Making Your Own Castille Soap

In the last post in the series, we figured out a simple castille soap recipe :

1 lb (543,6 g) of olive oil
2,0368 oz (57,74 g) of lye
3,0552 oz (86,61 g) of water

Now, we’re going to make this soap. First, using a digital scale, measure the olive oil in a large bowl as precisely as you can. You can buy pomace olive oil for this : it’s not very good for eating, but for soap it works just fine. Actually, it will be longer to stir the soap if you use high quality olive oil so I prefer to use pomace.

Again with the scale, measure the amount of lye in a small bowl. The water can be measured directly in your lye pitcher.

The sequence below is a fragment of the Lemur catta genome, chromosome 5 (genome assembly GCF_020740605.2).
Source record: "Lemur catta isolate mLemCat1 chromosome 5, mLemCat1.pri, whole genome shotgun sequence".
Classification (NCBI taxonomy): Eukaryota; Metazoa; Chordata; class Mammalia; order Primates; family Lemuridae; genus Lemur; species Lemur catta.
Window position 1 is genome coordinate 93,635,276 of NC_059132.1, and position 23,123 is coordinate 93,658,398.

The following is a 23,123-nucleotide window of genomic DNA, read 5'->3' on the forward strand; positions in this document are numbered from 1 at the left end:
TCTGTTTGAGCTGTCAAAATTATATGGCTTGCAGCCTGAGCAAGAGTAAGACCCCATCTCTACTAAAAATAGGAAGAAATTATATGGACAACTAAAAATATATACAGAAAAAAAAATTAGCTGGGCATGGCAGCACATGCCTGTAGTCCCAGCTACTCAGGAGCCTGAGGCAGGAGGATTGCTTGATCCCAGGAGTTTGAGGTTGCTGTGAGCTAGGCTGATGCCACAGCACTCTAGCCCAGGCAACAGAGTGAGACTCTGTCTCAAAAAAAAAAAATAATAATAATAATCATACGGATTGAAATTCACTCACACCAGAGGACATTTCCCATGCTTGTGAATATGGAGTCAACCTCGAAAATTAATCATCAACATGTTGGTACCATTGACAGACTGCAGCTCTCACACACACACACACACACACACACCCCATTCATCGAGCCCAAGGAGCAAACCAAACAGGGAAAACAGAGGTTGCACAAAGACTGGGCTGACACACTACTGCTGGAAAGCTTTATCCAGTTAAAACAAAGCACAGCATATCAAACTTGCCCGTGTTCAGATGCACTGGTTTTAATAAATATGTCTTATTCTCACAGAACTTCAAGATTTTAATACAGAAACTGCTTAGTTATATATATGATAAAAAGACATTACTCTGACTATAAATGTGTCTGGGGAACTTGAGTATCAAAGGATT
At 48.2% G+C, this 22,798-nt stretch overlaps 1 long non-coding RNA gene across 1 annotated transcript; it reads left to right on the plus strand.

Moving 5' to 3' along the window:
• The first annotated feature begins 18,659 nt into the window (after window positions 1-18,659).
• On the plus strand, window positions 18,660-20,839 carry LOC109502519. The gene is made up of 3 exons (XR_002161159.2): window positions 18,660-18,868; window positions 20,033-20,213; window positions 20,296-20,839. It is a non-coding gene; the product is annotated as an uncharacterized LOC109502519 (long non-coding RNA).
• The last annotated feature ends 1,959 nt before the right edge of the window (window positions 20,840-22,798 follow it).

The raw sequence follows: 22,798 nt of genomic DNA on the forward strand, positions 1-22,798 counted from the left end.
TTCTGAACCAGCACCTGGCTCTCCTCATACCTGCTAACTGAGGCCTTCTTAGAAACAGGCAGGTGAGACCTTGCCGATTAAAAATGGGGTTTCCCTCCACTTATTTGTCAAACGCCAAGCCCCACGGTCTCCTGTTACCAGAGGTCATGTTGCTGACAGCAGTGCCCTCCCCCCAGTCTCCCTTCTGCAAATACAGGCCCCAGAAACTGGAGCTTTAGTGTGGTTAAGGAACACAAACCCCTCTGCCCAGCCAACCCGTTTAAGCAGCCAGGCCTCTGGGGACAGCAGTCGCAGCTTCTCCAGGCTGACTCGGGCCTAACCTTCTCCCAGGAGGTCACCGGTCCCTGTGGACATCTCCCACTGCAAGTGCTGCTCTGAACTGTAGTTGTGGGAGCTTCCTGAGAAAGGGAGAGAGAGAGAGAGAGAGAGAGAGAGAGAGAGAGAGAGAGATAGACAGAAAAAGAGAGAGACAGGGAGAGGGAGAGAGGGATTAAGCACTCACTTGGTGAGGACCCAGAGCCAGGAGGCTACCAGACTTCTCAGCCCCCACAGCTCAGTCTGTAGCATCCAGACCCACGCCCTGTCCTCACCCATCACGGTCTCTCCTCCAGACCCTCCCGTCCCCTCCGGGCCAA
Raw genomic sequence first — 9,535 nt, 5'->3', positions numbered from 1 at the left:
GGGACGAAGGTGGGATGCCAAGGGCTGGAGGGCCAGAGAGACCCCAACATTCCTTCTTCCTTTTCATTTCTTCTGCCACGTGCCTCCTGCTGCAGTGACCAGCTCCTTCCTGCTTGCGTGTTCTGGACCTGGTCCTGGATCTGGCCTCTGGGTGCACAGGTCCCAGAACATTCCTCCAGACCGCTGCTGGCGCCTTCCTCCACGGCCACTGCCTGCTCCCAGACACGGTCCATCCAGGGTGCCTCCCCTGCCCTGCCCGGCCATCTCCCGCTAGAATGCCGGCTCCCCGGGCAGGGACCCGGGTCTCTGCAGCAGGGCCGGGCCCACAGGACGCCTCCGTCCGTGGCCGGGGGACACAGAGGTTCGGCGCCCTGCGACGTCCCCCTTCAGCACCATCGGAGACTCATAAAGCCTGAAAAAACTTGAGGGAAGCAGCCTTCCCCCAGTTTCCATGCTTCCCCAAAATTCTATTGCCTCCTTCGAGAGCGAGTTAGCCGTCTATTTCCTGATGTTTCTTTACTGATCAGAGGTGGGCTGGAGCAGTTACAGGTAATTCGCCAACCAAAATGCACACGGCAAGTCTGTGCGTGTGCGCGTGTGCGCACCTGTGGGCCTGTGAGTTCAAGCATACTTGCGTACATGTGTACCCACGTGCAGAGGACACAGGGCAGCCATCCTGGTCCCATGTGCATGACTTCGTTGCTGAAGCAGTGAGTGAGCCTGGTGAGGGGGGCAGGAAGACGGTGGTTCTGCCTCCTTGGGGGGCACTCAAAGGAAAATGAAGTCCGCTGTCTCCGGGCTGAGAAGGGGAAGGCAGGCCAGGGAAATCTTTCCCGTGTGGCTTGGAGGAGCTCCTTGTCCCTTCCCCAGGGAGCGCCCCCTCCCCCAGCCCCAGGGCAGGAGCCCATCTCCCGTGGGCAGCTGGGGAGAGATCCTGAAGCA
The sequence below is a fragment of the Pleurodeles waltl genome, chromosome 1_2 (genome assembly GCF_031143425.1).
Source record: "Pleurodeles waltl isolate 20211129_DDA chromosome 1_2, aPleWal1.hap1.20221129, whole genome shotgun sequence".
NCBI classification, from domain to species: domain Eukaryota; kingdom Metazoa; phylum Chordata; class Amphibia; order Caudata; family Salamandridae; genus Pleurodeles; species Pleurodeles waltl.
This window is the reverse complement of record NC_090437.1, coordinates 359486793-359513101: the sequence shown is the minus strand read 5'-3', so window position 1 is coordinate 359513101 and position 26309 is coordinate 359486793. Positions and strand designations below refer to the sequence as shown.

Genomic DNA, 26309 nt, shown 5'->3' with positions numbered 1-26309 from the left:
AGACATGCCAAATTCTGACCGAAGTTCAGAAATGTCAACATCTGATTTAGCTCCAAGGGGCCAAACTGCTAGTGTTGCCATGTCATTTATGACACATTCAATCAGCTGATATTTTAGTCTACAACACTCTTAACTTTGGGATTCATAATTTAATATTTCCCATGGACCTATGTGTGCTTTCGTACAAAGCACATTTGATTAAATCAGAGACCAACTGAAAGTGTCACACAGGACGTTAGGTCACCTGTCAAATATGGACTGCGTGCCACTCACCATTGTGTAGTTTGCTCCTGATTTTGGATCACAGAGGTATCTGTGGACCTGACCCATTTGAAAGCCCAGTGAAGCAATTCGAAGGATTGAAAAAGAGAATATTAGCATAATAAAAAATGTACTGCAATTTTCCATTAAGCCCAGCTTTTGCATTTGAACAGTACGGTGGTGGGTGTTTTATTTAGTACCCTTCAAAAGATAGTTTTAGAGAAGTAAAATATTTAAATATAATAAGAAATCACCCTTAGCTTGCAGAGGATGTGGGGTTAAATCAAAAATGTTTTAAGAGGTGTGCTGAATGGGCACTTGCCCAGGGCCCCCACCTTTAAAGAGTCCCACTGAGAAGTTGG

Add the lye to the water (NEVER add the water to the lye) in the pitcher. The lye will heat the water, wait until the solution is back at room temperature. Meanwhile, put the oil in a larger bowl if necessary. I mix my oils in a microwaveable bowl in case some of them needs to be melted, but it’s a bit too small to mix the lye.

When the lye has cooled down, pour the lye solution in the olive oil and mix.

And mix, and mix, until the soap mixture “traces”, or leaves traces in the mixture before disappearing. It’s a bit like doing whipped cream…

Pour the soap in the mold, and wait until it’s hard enough to unmold. It may take a few day depending on the temperature and humidity. I usually unmold while it’s slightly sticky, but holds its shape.

Let the cut soap dry for at least three weeks before using so it gets firm and mild. It may take longer depending on the heat and humidity in your home.

Finished soap bar

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